It was discovered a few weeks ago that an Islamic Tribunal had been established in the Dallas, Texas area, to deal with religious and family matters for the Muslim population of north Texas.
The Tribunal has raised a fair and legitimate bit of concern, as it admittedly utilizes Sharia law to decide its cases, not American law or the Constitution, which are incompatible with Shariah in areas such as protection of equal rights for women and children.
The Blaze’s Glenn Beck recently sat down with a couple of the Imams at the Tribunal to ask them some questions about what goes on there.
Although they danced and squirmed around the questions, they ultimately admitted that, yes, in fact, they do use Shariah law to determine punishments for civil and family affairs brought before them.
They adamantly denied that they would be considering any criminal cases, but their definition of what counts as “family” law and “criminal” law differs from American definitions, with quite a bit of crossover between the two.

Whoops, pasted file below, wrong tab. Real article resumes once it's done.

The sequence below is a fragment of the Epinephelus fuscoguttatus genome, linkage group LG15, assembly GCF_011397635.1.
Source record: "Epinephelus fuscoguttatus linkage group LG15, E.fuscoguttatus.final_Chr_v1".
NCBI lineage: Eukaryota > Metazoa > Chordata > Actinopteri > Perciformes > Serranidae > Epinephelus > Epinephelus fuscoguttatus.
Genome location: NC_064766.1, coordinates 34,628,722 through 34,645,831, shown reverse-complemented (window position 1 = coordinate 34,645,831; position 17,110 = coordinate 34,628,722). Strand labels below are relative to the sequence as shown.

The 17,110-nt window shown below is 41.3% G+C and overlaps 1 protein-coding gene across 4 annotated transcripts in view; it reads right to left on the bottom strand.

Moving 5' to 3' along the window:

However, the Tribunal may end up being a short-lived venture, as the Tribunal’s “attorneys” don’t actually hold law degrees, nor are they recognized by the Texas Bar.
Lawrence Jones, a contributor to The Blaze‘s “Dana” show, had been investigating the Tribunal when he discovered that they were claiming to be attorneys on their website.
“You cannot say that you’re an attorney in the United States of America, and you have no documentation — especially in Texas,” Jones told Dana Loesch on Tuesday’s show.
Jones brought this fact to the attention of the Texas Unauthorized Practice of Law Committee by filing an official complaint with them over the Islamic Tribunal.
“I called the state and I called the chair, I actually spoke with him today,” Jones said. “He made it very clear that they have received my complaint. We were one of the first ones to actually get that complaint in. And there is a large group of people that are bringing this same concern.”
For what it is worth, the Tribunal has since removed all instances of the word “attorneys” from their website.
Even still, these men purport to be lawyers and attorneys and judges when they are really nothing of the sort, at least as far as Texas law is concerned.
—Courtesy of The Conservative Tribune